Ways of minimising tax in the past – Part 3 Business

Part 3 – Businesses– how they paid less tax in the past

www.nomoney.com.au

How they paid less tax in the past

Australia has a lot of taxes & ways of closing loopholes to make sure people pay tax.

This set of articles is to highlight some of the different types of taxes that different types of income earners (Investors, Employees, Businesses, Sole Traders/Entrepreneurs) might now have to pay. so see part 1 regarding minimising tax for investors minimisetaxpart-1-investors and part 2 regarding employees http://nomoney.com.au/minimisetaxpart2employees

Information is NOT complete – see www.ato.gov.au and/or a professional

Now these articles are in very, very general terms. Each of the laws listed have lots of ins and outs and this is NOT a summary of any set of laws. If you think something has relevance to you -please see a professional (or at least do a lot more reading from the Tax Office website www.ato.gov.au to understand better).

Part 3 – Businesses– how they paid less tax in the past

Using children under 18s to split income

Then: Distribute the tax free amount (currently $6,000) to children

Now: Minors (under 18) are taxed at penalty rates if the income isn’t earned by them.

In the 2010 tax year minors can earn $416 tax free, then pay 66% until 1,307 and top rate (45%) after this.

While this has reduced the amount you can give to minors tax free, because of the low income offset of $1,350 (which is calculated automatically when you lodge you return) – this means minors can earn $3,001 (in the 2010 tax year) without actually being taxed.

For example. On Income of $3,001 the first 416 = $0 tax,

66%  Tax from 1,307-416 = 891 x 66% = 587.40 tax

45% Tax from 1,308-3,001 = 1,694 x 45% = 762.03 tax.

Total tax of $1,349.70 less $1,350 low income offset = $0 net tax payable.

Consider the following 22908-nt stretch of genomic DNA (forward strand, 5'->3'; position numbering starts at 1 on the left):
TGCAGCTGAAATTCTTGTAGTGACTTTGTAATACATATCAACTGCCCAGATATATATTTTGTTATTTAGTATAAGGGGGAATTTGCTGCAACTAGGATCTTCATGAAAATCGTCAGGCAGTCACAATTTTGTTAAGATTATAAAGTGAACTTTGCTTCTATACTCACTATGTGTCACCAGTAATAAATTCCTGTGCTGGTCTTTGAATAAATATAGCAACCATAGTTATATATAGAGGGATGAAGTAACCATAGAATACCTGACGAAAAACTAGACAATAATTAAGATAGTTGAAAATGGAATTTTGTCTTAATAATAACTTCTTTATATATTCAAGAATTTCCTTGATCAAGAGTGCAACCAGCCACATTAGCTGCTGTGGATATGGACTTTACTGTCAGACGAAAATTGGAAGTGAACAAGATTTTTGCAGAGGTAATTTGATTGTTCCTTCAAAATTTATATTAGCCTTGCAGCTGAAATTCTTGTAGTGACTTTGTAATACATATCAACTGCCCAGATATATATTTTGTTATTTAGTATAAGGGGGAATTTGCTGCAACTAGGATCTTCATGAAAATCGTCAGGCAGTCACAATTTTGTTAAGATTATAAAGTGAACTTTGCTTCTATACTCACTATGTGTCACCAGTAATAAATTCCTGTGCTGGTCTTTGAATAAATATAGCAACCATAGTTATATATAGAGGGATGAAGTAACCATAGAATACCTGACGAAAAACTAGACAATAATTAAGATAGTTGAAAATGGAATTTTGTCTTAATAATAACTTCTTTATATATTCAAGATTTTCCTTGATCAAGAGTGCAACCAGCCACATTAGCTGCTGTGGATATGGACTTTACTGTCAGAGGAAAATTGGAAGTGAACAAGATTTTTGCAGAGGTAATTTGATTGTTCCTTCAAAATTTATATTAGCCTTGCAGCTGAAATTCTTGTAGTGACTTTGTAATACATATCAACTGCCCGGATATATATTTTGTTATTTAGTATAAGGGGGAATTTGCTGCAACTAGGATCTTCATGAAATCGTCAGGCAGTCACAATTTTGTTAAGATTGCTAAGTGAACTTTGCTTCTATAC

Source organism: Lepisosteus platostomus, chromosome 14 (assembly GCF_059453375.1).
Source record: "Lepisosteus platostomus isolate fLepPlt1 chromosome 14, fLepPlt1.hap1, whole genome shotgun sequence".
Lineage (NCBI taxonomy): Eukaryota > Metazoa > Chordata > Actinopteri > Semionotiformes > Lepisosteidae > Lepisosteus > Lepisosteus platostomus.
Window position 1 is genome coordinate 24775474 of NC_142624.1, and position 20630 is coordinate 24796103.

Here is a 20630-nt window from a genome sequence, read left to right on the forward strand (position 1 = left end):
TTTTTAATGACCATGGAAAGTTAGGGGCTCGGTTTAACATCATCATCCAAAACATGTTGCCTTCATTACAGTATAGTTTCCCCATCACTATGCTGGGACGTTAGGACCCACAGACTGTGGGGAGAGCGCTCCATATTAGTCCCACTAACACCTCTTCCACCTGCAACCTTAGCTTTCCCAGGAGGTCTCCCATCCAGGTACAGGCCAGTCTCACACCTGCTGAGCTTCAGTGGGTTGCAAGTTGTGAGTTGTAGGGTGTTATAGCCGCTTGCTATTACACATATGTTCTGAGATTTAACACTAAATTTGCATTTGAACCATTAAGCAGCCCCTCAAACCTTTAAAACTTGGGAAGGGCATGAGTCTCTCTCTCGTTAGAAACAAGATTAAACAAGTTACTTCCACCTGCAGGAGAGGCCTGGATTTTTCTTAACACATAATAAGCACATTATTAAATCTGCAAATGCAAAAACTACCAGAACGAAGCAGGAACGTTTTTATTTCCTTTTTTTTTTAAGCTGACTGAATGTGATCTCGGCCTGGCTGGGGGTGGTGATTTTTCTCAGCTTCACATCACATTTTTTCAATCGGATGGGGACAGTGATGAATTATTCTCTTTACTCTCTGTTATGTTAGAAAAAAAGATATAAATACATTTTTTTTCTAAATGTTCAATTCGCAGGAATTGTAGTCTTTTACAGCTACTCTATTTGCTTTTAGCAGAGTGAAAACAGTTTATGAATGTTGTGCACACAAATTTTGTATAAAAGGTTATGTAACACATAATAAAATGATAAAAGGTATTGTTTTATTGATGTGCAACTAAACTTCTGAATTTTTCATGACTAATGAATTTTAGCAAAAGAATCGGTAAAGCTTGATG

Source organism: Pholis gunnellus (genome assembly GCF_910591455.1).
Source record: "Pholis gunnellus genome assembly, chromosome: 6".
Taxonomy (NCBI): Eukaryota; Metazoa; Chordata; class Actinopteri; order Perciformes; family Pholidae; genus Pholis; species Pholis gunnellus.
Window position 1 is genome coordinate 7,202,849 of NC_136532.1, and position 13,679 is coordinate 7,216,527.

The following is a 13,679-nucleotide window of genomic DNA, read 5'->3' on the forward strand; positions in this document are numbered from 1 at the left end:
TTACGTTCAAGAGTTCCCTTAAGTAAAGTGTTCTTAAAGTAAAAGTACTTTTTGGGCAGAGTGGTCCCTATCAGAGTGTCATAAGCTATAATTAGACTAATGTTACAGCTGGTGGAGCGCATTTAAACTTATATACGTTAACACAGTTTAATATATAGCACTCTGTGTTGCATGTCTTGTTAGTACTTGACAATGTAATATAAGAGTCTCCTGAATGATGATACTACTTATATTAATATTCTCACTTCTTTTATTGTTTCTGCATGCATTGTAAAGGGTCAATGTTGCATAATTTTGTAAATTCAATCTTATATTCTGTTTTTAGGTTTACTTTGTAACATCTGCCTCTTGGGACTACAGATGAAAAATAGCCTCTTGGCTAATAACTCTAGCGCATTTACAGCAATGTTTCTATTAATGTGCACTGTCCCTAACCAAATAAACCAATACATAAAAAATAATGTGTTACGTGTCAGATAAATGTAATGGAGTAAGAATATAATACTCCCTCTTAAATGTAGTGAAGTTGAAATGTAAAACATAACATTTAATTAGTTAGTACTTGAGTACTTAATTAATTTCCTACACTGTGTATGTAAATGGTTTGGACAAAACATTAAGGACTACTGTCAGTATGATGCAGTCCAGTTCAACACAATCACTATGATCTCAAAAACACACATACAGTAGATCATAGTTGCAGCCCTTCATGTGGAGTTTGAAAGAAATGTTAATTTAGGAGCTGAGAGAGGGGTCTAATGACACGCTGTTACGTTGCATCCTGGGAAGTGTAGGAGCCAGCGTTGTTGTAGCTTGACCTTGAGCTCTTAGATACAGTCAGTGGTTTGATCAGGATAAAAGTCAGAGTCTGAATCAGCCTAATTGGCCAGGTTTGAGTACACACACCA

Note: If a minor earns their own income (from a part-time job or interest on their savings account for example) then this is taxed as normal (i.e. $6,000 tax free, then 15% marginal rate, etc.) See www.ato.gov.au with whether interest from a savings account or share investments should be included in the adults name who set it up or the minors name.

Taking money out and calling it a ’Loan’ from private companies (‘Division 7A’)

Then: Running a business through a company and paying personal expenses and treating as a ‘loan’ from the company (and not paying the company back). So instead of paying Sam (owner of A Pty Ltd) salary, Sam pays personal expenses on A Pty Ltd credit card. So Sam owes the company (which increases each year) but doesn’t pay tax because a loan is not ‘income’.

Now: Division 7A –

If a loan agreement is not setup (and loan repayments met) then can require the ‘loan’ to be included as an unfranked dividend in the borrowers tax return. The loan agreement usually has to be repaid within 7 years (25 years if secured by an asset).

Nasty set of rules if you are caught out by them as both the company and the individual are penalised.

Note though that a company can pay personal expenses as long as it is paid back (either via cash or declaring a dividend or paying a salary bonus). Your accountant will assist with this.

Also companies with negative retained earnings (i.e. you put money in to start company and it has made net losses) don’t have to repay until there is a ‘distributable surplus’ (i.e. it starts to have positive equity).

Trust distribute to company to pay flat 30% tax (‘Unpaid Present Entitlement’ becomes ‘Division 7A’)

Then: Ran a business through trust and ‘distributed’ profits for tax purposes to a company (tax advantage of 30% flat rate) and kept money in business (called an Unpaid present entitlement in the accounts of the trust).

Now: Company Unpaid Present Entitlements (i.e. monies distributed to a company from a trust for tax purposes but not distributed in cash e.g. to keep the business going, etc.) are now treated as loans from the company under ‘Division 7A’ rules

Unpaid Present Entitlements owing to a company are treated as a ‘loan’ from the company and is treated under the Division 7A rules (see Division 7A above)

Posted in Business, Tax

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